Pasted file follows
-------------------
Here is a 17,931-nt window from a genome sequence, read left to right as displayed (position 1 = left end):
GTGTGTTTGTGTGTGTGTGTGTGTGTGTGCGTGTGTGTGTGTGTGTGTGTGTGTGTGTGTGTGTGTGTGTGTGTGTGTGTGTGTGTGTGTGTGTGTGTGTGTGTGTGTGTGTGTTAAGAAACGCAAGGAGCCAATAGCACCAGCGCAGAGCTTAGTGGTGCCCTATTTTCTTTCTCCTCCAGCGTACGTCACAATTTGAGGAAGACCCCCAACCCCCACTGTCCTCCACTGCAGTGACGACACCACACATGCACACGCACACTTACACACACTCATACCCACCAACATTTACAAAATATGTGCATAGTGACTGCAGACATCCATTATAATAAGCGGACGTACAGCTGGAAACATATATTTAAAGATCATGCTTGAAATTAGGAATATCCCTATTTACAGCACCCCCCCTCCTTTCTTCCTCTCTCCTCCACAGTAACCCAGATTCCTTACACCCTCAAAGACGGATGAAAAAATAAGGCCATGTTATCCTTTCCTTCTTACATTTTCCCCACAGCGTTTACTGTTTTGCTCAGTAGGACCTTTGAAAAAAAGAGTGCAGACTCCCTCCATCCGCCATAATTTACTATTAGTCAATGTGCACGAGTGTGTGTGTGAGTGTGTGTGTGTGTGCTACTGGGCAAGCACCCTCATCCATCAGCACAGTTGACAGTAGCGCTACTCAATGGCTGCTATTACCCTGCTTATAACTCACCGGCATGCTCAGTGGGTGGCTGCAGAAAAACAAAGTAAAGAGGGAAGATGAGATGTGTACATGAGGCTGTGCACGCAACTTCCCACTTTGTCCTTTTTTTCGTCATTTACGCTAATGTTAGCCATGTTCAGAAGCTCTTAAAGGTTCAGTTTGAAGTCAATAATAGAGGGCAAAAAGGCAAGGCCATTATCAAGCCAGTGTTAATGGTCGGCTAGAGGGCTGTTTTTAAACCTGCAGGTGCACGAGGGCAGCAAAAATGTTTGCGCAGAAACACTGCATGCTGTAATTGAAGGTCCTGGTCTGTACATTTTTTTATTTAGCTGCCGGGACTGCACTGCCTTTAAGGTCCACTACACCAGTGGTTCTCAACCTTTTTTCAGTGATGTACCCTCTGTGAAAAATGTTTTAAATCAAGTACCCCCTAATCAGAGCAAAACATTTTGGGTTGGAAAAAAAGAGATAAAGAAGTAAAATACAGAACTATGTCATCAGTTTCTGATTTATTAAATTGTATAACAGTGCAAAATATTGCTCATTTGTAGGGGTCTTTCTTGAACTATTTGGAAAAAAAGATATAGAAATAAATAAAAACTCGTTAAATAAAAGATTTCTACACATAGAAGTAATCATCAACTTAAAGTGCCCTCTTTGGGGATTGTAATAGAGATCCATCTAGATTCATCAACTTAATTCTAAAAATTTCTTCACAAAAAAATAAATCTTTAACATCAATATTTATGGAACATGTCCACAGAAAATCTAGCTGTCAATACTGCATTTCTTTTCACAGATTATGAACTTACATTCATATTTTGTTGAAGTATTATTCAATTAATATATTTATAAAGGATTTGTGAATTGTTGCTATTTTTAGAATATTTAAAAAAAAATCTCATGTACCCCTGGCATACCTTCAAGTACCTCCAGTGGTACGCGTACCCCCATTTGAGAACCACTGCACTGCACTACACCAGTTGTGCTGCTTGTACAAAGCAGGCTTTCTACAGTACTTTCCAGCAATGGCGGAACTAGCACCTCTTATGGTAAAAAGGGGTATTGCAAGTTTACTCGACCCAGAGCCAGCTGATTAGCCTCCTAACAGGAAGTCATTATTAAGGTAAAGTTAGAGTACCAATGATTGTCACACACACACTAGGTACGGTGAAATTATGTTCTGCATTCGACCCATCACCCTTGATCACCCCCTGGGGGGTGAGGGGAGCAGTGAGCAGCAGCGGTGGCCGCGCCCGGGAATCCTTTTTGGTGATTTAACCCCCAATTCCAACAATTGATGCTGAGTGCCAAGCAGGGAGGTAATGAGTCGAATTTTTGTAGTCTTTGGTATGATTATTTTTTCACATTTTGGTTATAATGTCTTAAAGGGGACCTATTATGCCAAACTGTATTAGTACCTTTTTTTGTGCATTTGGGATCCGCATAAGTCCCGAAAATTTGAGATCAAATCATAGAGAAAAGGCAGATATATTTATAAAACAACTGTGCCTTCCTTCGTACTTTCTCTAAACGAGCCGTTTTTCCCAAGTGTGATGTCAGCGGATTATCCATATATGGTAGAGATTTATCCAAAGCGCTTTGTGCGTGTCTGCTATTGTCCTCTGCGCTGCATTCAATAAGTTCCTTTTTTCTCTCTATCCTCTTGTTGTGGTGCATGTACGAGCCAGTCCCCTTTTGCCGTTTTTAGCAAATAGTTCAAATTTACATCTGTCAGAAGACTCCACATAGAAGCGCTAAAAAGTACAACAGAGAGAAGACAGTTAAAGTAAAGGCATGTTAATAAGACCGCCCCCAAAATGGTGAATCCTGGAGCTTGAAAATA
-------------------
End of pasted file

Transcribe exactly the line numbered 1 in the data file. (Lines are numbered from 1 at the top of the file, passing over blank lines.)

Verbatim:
Here is a 17,931-nt window from a genome sequence, read left to right as displayed (position 1 = left end):